A Few of My Favorite Things from ColdFusion 10: The All-New Scheduler
Posted 15 May 2012
Now that ColdFusion 10 has been officially released, I’d like to take some time to talk about some of the new features that I find to be real productivity enhancers and features that open new possibilities for work. I’m not going to discuss how the features work (i.e.; the code) because there are a lot of great resources one Google search away that show you how to do that (and there’s the always-underutilized ColdFusion docs!). If you just want to see the list of new functions in ColdFusion 10, you can also check out this page from the ColdFusion 10 docs.
Although ColdFusion 10 has a lot of new features, one of my personal favorites is the all-new scheduler. My team relies heavily on scheduled tasks for the work that we do. In versions of ColdFusion prior to CF10, you had very limited control over the running of a scheduled task. If something went wrong in the scheduled task, you had to handle the errors in a pretty non-graceful way: try/catch blocks with an email message to the developers letting you know things had bombed out, or another scheduled task to check a log file to ensure that the scheduled task ran. If you wanted fine-grained control over the running of scheduled tasks (i.e.; run this task every Tuesday and Thursday at 3am), you’d have to write custom logic in your scheduled task to handle this because the timing options were somewhat limited. If you wanted to have one task chain into another to ensure a sequence of events, you’d have to write everything as a single task and chain things together in that single task (which, again, could fail and then you’d have to handle the failure for multiple parts and not just one).\r\n\r\nColdFusion 10 incorporates the pretty awesome Quartz Scheduler and makes using scheduled tasks a whole lot more powerful. Again, if you want to see the code and all the feature options, you can check out the ColdFusion 10 docs for <cfschedule>. Here’s a recap of what I find to be so useful about the new scheduler:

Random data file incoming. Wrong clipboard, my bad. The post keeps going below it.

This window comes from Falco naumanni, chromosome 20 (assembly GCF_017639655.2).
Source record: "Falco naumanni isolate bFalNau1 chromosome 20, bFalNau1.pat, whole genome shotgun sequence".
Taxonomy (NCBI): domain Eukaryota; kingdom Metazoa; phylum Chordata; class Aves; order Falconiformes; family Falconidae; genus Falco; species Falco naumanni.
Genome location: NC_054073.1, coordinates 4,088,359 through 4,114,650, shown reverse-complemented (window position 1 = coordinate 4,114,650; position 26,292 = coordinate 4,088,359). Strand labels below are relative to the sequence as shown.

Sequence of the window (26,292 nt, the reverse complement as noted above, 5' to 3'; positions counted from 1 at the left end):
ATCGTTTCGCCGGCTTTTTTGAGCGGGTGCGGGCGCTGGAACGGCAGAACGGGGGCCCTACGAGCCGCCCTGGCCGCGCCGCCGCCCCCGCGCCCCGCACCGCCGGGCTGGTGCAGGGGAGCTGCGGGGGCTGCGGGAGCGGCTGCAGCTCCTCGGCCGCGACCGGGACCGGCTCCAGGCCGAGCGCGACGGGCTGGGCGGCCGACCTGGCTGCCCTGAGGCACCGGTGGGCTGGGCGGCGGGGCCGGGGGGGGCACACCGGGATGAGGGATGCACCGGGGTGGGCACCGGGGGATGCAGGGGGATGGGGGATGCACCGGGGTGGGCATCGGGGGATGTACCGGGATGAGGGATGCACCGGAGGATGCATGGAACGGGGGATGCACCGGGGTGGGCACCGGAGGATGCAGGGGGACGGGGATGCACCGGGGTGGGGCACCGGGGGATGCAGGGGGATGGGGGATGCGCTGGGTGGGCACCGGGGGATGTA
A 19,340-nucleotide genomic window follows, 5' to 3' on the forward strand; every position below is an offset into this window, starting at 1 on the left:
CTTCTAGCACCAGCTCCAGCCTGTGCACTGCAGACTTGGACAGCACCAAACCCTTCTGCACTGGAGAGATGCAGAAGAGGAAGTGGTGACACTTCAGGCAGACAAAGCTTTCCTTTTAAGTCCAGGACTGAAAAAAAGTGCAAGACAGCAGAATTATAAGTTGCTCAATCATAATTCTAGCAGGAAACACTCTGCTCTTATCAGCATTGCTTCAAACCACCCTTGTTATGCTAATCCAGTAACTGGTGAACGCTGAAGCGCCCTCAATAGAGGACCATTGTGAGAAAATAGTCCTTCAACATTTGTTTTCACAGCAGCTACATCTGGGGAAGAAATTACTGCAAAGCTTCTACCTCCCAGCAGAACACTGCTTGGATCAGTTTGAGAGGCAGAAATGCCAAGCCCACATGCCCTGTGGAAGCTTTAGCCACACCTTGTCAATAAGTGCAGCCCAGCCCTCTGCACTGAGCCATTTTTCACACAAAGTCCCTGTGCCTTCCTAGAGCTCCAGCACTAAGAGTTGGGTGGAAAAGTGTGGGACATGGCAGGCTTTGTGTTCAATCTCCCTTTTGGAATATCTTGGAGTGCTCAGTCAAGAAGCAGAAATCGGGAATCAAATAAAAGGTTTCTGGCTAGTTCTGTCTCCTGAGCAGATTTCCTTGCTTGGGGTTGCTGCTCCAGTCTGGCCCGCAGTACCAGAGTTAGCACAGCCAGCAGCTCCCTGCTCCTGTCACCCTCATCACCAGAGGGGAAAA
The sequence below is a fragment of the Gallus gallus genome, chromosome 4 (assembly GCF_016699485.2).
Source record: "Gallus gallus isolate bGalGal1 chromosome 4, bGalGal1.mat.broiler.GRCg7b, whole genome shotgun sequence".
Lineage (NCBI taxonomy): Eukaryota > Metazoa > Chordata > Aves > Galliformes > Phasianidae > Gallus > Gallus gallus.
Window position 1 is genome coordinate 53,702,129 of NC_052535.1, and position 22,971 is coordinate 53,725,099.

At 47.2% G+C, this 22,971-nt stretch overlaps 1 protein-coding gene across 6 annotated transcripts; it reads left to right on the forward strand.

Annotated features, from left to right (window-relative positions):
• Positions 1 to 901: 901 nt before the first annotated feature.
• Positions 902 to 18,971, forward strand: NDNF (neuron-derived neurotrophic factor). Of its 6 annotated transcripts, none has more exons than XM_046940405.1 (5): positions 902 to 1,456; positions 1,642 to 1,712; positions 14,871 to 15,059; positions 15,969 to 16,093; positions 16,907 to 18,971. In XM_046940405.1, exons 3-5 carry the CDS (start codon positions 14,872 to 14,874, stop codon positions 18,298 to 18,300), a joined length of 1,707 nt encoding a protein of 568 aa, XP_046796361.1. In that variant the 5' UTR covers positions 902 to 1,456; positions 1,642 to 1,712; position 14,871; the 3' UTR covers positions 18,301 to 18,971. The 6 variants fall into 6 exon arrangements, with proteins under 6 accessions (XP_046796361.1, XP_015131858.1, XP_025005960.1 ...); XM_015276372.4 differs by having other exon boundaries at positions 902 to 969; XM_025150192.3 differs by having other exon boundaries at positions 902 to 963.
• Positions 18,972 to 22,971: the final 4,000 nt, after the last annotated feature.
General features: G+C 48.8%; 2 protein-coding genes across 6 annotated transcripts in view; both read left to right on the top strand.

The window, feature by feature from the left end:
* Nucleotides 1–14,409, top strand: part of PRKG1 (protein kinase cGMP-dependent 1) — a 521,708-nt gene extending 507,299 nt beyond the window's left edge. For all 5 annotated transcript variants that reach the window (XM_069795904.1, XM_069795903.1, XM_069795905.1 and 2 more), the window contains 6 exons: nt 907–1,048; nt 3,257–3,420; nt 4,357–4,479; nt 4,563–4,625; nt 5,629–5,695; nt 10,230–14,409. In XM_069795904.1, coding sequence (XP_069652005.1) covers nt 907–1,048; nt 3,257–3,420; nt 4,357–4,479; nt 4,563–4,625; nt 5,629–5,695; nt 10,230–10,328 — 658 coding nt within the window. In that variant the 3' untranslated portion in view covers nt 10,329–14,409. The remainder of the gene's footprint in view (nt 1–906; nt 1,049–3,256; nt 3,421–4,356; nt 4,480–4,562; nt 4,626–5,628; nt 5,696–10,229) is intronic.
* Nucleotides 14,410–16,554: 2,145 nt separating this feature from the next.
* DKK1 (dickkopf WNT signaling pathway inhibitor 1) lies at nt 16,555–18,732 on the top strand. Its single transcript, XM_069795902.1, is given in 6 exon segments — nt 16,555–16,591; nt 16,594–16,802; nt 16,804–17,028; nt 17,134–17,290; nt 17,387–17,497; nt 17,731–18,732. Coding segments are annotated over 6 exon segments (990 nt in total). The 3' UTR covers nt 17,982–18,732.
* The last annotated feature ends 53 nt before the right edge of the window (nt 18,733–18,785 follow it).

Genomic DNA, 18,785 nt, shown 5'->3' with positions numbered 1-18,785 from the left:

Task Chaining: You can now chain one task to another, so that if you have a series of dependent tasks, you can break them up into discrete, re-usable components and then chain them together in a series of linked scheduled tasks. Let’s say that before you send off a mass email to all of your customers, you need to first run a task that checks for expired accounts. Once that’s run, you then send the mass email. You could build this as a single scheduled task, but then you’d have code you’d probably need to use elsewhere (the check for expired accounts) mixed up in your scheduled task. In ColdFusion 10, you can chain tasks together so that task A runs, and then calls task B, which can call task C, and so on. You keep each of your individual components as separate tasks, which makes each one more encapsulated (a good thing) and reusable (also a good thing). You can also specify what to do if something goes wrong in the chain, using the onException() attribute of any scheduled task in the chain. Which leads me to…
- Task Events: As mentioned above, in previous versions of ColdFusion, you had no real way of knowing if a task completed other than checking the <cfschedule> log in the ColdFusion administrator, or writing code which emailed you or wrote to a database table if a task succeeded or failed. If the task aborted mid-process for some reason, you might not even get that information in an email or database entry. In ColdFusion 10, you can specify a CFC (ColdFusion component) to handle events surrounding the running of a scheduled task. These events include:
- beforeExecute — works like an init() method for this component
- onTaskStart — runs when your task is just about to start
- onTaskEnd — runs when your task (as defined in execute()) finishes running
- onMisfire — runs when CF can’t run the scheduled task (usually due a lack of available threads or other system resource problems)
- onError — when there’s an error in your scheduled task code
- execute — where your scheduled task code actually goes
Note that if you need to use task events, you have to put your task code in the specified CFC’s execute() method. You don’t use a CFM to hold your task code any more. This is actually really nice because this CFC can be part of your existing application, and managed by the always-awesome ColdSpring, or another dependency injection framework.
- cron / New Date/Time Scheduling Options: cron is the Unix-standard way of scheduling tasks in any number of environments. ColdFusion 10 brings the power of cron to scheduled tasks in our favorite programming language. In previous versions of ColdFusion, if you wanted to schedule a task every half hour between the hours of 8am and 5pm, you had to write custom logic in your scheduled task to check the time to do this. ColdFusion couldn’t handle this for you. cron makes this a breeze. cron will let you say "Fire this task at 10:30, 11:30, 12:30, and 13:30, on every Wednesday and Friday" or "Fire this task on the 5th and 20th of every month." Cron uses a very simple, text-based format to specify the day of week, month, day of month, hour, and minute on which a task should run. It’s highly flexible, and enables you to set some pretty crazy schedules for your tasks without having to write all those date/time checks in to your scheduled task logic.
There’s a lot more to the all-new scheduler in ColdFusion 10 (groups, app-specific scheduled tasks, repeat options, priority scheduling), but these three features, I think, have the biggest implications for changing how you use scheduled tasks in ColdFusion. I find them to be a very welcome addition to ColdFusion 10, and hope you do too!